It’s because being American is more than a pride we inherit.
It’s the past we step into and how we repair it.
We’ve seen a force that would shatter our nation, rather than share it.
Would destroy our country if it meant delaying democracy.
And this effort very nearly succeeded.
But while democracy can be periodically delayed, it can never be permanently defeated.
In this truth, in this faith we trust, for while we have our eyes on the future, history has its eyes on us.
This is the era of just redemption.
We feared at its inception.
We did not feel prepared to be the heirs of such a terrifying hour.

Even back in the 1950s, light verse was under attack by the educated elites. Sylvia Plath (Smith ’55) wrote in her journal, “Phyllis McGinley is out—light verse: she’s sold herself.” Others dismissed McGinley as “a housewife poet.” But McGinley understood that what she was writing was more difficult to produce than what Plath and her fellow confessionalists were gushing out. “The appeal of light verse is to the intellect,” she noted, “and the appeal of serious verse is to the emotions.”

Technology seems to support this conclusion. Last November brought us the introduction of ChatGPT, a new computer app that can produce poems, essays, and stories almost instantaneously on command. Some pundits worried that it would make the college essay useless, since anyone with a cell phone could produce an original essay on any subject simply by requesting one from ChatGPT. In some cases, ChatGPT can even produce an essay or poem in the voice of a famous writer. You could, for instance, request a sonnet on the films of Kristen Stewart written in the voice of Edna St. Vincent Millay.

As a test, I asked ChatGPT to write a poem called ‘The Goshawk’ in the voice of the late Mary Oliver. Many of the lines sounded like they might plausibly have come from one of Oliver’s sentimental and not very poetic nature poems:

A graceful dancer in the morning light.
I watch in awe as she disappears,
Into the green and leafy bowers.
For just a moment, I am filled with fear,
That I will never see her again, or hear her

But then I see her soaring back,
To perch atop a towering oak,
And I know that she is a spirit,
Wild and free…

It’s schmaltzy, but in the same way that much of Oliver’s work is schmaltzy, such as this excerpt from “Wild Geese”:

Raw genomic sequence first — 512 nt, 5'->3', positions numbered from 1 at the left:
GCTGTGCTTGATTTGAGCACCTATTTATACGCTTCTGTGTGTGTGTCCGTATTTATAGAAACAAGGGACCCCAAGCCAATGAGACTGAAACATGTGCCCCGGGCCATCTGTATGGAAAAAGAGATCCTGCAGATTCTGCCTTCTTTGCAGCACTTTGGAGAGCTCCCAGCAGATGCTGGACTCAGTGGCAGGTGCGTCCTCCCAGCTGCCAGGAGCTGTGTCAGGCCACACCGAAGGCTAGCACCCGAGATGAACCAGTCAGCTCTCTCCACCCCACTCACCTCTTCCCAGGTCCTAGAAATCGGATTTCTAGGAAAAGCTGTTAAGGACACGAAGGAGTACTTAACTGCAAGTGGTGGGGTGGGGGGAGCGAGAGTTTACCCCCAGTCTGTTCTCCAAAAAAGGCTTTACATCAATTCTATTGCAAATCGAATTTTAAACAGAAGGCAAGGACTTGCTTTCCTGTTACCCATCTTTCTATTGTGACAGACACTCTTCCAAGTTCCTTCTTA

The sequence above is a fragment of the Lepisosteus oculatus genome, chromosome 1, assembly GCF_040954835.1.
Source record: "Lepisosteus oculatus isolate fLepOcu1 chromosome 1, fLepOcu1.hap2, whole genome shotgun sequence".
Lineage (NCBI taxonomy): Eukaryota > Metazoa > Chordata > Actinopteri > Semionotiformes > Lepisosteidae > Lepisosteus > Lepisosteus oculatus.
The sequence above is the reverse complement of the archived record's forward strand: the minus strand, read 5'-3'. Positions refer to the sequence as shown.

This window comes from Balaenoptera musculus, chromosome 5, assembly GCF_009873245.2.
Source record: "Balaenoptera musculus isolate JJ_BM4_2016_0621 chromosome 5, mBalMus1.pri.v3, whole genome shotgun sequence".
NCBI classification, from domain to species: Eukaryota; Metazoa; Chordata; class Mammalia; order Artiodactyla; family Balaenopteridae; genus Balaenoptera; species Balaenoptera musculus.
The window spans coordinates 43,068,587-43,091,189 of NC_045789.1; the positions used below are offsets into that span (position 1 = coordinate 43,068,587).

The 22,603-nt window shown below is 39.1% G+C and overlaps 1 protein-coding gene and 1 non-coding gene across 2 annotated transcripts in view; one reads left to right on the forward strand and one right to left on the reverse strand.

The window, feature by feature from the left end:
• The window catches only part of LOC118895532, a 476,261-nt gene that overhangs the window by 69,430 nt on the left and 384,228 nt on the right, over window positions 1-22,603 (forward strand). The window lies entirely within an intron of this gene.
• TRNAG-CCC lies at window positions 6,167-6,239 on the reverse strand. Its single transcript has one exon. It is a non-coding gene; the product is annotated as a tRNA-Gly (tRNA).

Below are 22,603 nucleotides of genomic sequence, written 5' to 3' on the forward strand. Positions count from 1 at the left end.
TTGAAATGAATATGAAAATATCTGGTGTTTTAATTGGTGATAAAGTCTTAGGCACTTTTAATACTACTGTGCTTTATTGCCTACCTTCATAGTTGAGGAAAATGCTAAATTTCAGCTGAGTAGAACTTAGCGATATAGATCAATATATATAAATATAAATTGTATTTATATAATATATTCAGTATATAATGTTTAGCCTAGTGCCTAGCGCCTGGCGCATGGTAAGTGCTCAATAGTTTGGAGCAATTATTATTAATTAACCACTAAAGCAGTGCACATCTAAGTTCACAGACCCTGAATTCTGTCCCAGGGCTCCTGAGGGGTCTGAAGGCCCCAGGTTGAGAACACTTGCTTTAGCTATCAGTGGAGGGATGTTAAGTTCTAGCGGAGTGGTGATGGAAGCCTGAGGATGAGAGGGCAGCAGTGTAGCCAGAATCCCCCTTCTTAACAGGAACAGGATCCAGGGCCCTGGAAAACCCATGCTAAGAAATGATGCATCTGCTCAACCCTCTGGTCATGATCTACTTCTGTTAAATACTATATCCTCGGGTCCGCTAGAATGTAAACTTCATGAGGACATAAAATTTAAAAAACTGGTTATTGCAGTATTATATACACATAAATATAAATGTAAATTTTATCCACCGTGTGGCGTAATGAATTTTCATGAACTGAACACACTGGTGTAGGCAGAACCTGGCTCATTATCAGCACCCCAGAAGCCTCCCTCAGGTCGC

Meanwhile the wild geese, high in the clean blue air,
are heading home again.
Whoever you are, no matter how lonely,
the world offers itself to your imagination,
calls to you like the wild geese, harsh and exciting—
over and over announcing your place
in the family of things.

But when I asked ChatGPT to write a poem about Joe Biden in the voice of Ogden Nash, the app laid an egg. Humor, true cleverness, and a sense of style all seem to be beyond it. Here’s what I got:

There once was a man named Joe Biden
Whose hair was a shade of golden
He ran for the White House
With grace and poise
And now he’s our president and he’s not beholden
To the whims of the rich or the power of the elite.
He stands for the people and he can’t be beat.
With a heart full of compassion and a mind full of wisdom
He’s leading our nation with courage and freedom.

Joe Biden, our leader, our guide
He’s working hard every day with pride
To bring about a change and make a difference
He’s the president we needed in this instance.

So let’s give a round of applause for the man we call Joe Biden,
Because he’s a man of integrity and a man of his word
And we’re lucky to have him,
Oh, it’s simply absurd.

Alas, today, it’s Plath’s spiritual descendants who hold sway in elite university creative-writing departments while Nash’s and McGinley’s work is largely forgotten. Today’s elites are all totally in touch with their feelings and can’t wait to lecture you about them. Someday they will all be replaced by AI and no-one will notice. But who can replace Ogden Nash and Phyllis McGinley?